and the sensation in my stomach of falling in love or falling to damnation or both things at once, was a throwaway moment of carefree indulgence that I had not meant or especially liked. I was glad of the cool evening air on my face; I felt sure that the flush of embarrassment in my cheeks would light me up like a lantern without it.
"He sees it as a business opportunity," I managed, and Archie beside me said nothing, just carried on walking by my side through the darkening park. "He knows a gent whose tastes are–" There was no way to say it that didn't make me feel like running away. I sorted through every possible description I could think of, and in a weak voice I finished with, " particular ."
"Boys play-acting as girls."
"And he asked if you and I...?"
Even in the twilight I could see how pale Archie had turned. "You did say no, didn't you?"
"Of course I said no, how could you think I wouldn't?"
Something about his shoulders seemed to relax slightly at that; there was even an unamused, breathless sort of laugh in his words when he spoke again. "If you'd said yes without telling me first I would have knocked all your teeth out." Then after a moment he gave me a curious sideways look and asked quietly, "Would you have said yes if I'd said yes?"
The question startled me. It was something I had never considered; I had assumed Archie would be as horrified with the idea as I was. "That's a useless question, because you've said no."
"But if ?"
"I wouldn't want people watching." Once those first words were out, that first blundering confession, the rest seemed easier, as though my sense of shame had buckled and snapped beneath the weight this last night and day had heaped upon it. "I don't know what I feel about the things that happened except that I'm not sorry about any of it, not a bit, only that Mr Everett saw. I don't want that awful old man looking at you in photographs, or at me for that matter. I wouldn't do it for all the money in England."
Beside me, Archie's arm bumped gently against mine as we walked, then he widened the gap between us to make sure it wouldn't happen again. "It was the gin, wasn't it?" he said, as though he hadn't heard me.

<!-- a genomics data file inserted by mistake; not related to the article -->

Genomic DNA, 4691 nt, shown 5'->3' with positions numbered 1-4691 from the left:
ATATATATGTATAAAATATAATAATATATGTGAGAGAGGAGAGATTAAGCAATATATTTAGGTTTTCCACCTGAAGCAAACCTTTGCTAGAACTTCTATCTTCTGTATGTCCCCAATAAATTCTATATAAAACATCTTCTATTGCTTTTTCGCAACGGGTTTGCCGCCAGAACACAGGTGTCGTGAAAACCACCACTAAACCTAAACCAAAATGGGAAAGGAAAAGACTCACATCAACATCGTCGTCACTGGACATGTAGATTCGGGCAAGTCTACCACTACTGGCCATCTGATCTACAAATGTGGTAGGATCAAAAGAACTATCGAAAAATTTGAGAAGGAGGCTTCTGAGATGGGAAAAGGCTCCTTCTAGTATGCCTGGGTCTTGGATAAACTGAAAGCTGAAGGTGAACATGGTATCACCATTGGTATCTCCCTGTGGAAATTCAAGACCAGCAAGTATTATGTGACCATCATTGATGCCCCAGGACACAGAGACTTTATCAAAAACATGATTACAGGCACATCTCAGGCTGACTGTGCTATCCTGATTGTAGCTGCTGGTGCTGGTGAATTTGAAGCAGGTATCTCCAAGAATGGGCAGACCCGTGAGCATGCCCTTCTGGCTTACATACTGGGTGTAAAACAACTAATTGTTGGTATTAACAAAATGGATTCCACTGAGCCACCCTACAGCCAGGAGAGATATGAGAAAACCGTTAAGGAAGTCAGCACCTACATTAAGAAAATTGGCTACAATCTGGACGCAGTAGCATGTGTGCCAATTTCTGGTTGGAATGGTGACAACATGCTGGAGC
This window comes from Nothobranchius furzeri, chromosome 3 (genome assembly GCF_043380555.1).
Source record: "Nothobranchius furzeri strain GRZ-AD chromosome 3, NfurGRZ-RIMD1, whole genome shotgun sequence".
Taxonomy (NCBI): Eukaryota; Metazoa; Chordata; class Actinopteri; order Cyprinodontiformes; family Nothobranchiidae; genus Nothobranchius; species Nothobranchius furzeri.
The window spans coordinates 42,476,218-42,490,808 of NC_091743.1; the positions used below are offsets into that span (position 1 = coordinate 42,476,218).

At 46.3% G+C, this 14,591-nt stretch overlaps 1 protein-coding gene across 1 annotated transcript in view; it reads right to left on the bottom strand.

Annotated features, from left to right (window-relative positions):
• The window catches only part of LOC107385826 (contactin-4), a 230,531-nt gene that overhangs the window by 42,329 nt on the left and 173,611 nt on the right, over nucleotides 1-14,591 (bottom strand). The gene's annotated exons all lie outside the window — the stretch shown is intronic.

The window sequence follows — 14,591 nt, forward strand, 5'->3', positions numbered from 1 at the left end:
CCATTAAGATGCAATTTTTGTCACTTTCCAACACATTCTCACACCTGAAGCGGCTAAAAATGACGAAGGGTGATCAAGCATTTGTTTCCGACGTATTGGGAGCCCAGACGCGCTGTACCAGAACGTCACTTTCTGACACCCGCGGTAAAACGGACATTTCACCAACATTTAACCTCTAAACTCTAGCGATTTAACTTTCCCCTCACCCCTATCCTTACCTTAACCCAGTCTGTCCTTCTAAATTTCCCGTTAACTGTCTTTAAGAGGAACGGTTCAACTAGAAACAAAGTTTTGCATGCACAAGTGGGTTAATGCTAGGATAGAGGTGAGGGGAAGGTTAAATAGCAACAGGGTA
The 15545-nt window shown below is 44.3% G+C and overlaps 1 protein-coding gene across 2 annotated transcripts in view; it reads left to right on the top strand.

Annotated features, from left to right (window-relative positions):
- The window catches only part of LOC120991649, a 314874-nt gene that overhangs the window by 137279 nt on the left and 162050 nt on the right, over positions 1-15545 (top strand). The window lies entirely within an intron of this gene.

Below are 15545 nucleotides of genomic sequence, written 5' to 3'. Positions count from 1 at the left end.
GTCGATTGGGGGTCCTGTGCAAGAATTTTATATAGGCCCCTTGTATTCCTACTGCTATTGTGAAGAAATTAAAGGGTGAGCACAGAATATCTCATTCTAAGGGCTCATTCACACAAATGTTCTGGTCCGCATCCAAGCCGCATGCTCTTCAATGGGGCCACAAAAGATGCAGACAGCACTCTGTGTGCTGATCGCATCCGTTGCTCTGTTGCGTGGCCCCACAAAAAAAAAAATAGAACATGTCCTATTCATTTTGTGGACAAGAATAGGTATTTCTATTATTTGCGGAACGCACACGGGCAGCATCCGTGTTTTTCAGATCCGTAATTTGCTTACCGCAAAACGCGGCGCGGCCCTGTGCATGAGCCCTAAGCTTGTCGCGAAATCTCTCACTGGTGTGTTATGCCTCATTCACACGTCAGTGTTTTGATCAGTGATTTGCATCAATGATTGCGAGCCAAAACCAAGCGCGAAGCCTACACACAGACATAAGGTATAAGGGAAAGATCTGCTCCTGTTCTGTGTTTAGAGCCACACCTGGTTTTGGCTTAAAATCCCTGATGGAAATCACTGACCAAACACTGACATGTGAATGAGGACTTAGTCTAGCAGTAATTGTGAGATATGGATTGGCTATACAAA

"I suppose it was."
"Gin and... being tired from working all day and that far into the night. And taking those photographs of the others together." The excuses piled up like bricks in a building, and I nodded my agreement with all of them and waited for this dreadful feeling of nausea to go away. "Being, um. Overwhelmed by things, lots of things all at once, and acting in ways you normally wouldn't."
"Like the strange things you say out loud in a fever dream."
"Yes." We had come to another path by now, although the only people we could see on it were a man and woman walking arm in arm far ahead of us so it was still safe to talk as long as we were careful to keep our voices low enough not to carry. "I'm not sorry either, you know," Archie said softly, though he wouldn't look at me when he did.
"I'm glad." It appeared this was the cause of my nausea, this idea that the happenings of the night before would be enough to end the fledgling friendship that had already come to mean so much to me, for I began to feel better then.
"But we probably shouldn't drink gin together no more."
Archie arrived late to the studio the following Monday, unusually for him, and all morning he seemed quiet and distracted. I felt compelled many times to ask whether something was wrong – that is, something other than the obvious – but each time I took a breath to speak I changed my mind and left the words where they were, trapped and silent on my tongue. Our friendship, since that stilted conversation in the park, had become hesitant and strained as though we had travelled back in time to become near-strangers again, who spoke formally and never made jokes and certainly never touched. My hands wanted